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DonAthos

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  1. Is this your own view, or are you claiming that it is the Objectivist view? Because, to me it seems that the Objectivist view is consistent with JTB. Rand says that "knowledge is the mental grasp of a fact of reality." Which means that it must be true. Consider Peikoff's discussion of "certainty" (from a lecture, per the Lexicon): This discussion, and the last paragraph especially, seems to me to accord with Eiuol's description of "true as far as I know."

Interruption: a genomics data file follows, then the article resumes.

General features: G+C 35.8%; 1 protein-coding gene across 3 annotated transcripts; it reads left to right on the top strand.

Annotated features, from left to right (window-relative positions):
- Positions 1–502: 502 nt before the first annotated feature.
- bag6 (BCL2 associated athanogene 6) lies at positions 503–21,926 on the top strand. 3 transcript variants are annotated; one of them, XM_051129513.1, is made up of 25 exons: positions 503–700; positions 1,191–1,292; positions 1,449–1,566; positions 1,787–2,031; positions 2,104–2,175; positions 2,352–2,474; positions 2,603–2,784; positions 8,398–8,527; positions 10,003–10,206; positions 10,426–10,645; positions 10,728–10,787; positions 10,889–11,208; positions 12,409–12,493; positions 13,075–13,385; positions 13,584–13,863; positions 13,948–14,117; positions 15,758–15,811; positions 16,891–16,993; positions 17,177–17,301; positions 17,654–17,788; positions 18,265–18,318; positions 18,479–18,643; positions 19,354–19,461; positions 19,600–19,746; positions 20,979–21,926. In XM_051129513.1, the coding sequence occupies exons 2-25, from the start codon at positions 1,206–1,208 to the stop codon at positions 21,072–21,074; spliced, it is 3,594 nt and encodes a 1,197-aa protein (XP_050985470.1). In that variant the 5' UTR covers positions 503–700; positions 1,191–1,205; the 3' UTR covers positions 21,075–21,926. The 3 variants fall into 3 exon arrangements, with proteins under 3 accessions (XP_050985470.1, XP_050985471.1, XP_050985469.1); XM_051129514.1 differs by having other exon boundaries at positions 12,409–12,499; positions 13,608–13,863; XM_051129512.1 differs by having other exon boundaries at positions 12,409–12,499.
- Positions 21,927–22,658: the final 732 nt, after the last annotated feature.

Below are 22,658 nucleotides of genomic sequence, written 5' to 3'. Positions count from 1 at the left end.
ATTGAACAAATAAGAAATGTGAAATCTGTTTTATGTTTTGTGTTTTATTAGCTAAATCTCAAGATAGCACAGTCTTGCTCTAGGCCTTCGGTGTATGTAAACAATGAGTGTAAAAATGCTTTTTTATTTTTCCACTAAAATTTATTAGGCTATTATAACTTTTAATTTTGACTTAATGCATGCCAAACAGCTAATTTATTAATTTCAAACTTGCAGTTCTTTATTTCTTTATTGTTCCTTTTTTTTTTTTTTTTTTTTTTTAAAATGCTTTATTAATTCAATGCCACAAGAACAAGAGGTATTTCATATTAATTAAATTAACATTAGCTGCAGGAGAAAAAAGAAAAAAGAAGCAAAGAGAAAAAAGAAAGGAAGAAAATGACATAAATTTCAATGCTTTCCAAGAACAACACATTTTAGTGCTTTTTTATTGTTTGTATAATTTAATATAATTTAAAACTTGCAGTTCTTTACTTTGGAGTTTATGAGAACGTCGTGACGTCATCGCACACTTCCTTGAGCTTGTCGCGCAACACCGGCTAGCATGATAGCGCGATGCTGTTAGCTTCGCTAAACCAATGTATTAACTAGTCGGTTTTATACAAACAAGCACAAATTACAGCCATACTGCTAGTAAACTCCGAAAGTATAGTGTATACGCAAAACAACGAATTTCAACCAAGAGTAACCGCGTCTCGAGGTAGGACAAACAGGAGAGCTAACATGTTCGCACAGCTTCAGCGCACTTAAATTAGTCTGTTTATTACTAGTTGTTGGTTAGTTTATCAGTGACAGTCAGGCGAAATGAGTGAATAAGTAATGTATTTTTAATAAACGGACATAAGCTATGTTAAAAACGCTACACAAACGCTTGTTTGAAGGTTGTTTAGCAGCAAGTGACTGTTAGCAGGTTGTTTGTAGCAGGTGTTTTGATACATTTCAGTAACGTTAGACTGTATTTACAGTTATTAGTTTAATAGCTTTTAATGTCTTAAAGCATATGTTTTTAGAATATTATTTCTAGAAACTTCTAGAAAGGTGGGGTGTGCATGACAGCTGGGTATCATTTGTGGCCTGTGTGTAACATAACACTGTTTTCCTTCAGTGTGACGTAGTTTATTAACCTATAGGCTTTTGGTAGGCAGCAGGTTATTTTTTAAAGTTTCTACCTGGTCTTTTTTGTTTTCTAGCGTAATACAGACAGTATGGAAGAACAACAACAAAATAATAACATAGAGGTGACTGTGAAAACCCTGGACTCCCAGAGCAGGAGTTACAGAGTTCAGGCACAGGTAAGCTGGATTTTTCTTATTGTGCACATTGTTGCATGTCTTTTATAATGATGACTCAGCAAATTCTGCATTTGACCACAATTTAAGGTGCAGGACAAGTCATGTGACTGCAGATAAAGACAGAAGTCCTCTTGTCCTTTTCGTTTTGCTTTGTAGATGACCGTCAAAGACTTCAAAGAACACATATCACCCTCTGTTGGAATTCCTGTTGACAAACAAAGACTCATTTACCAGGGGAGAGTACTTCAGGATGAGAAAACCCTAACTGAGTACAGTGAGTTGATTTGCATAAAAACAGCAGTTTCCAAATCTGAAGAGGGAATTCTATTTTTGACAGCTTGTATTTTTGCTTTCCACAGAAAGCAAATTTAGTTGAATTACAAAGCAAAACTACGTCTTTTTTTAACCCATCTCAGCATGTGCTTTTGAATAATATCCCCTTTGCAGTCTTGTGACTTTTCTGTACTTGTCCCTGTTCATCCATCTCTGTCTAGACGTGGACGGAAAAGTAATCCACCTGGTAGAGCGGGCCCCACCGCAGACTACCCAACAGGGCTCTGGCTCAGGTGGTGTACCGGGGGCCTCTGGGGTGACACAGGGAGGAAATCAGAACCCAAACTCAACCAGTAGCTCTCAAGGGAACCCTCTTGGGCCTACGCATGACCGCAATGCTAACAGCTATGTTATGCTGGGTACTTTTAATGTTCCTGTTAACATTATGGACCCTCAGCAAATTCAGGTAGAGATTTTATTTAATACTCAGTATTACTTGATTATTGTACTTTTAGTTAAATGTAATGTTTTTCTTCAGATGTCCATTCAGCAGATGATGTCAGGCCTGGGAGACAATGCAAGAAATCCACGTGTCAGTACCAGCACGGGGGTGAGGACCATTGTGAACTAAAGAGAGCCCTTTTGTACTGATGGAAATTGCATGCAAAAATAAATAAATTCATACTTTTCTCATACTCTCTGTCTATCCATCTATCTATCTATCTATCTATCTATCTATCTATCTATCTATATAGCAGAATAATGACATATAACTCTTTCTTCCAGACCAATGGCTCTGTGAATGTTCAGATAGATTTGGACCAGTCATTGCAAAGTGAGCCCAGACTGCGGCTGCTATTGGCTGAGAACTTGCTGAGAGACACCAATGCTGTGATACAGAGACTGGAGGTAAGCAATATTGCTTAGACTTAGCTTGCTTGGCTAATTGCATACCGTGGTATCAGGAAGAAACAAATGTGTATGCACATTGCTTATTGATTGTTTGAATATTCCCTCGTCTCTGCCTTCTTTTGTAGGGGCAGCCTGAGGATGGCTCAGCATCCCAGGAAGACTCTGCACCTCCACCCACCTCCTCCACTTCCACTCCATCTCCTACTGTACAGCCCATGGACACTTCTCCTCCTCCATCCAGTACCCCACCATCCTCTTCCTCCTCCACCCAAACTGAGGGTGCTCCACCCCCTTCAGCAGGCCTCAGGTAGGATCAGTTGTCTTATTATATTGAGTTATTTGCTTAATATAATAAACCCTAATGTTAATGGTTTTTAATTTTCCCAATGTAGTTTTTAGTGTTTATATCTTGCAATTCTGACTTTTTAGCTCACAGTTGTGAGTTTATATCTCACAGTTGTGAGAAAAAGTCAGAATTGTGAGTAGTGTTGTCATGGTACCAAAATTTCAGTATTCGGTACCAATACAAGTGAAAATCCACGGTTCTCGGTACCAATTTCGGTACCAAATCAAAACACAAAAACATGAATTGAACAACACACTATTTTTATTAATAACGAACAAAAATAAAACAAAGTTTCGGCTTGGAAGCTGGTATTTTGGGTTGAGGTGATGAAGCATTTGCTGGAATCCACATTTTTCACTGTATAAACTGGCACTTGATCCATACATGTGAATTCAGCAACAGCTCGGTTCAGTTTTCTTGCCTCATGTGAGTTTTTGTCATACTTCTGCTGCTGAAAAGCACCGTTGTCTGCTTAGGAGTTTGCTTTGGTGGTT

2. The thing about Ayn Rand is that she's a bloody genius. And the people who try to relay her ideas, even when they are intelligent themselves, and sympathetic to her ends, do not tend to reach Rand's level, in my opinion. (I put myself squarely in this camp.) Are there important subtleties lost in Rand's writing, when someone of "lesser skill" (or more shallow understanding) attempts to communicate them? While I have no specific example to point to, such is always my fear. So with Rand, I do counsel "getting it from the horse's mouth." (And as a bonus, Rand is an incredible non-fiction writer.) As to specific recommendations, I can say that I regard The Virtue of Selfishness and ITOE as being Rand's most central and crucial non-fiction works, although ITOE is not where I would first direct someone "new to abstraction." It is possible, if you're really a "beginner," that the best place to start is not with Rand's ideas at all. Someone else recommended studying logic first, which is a good idea. Applied logic, such as Carl Sagan's The Demon-Haunted World or Henry Hazlitt's Economics in One Lesson may be fun and informative ways to exercise the muscles you'll need to truly tackle Rand. Above all, what I recommend is: go slowly. Think things through, one step at a time. Take nothing for granted and nothing on authority, and chew, chew, chew.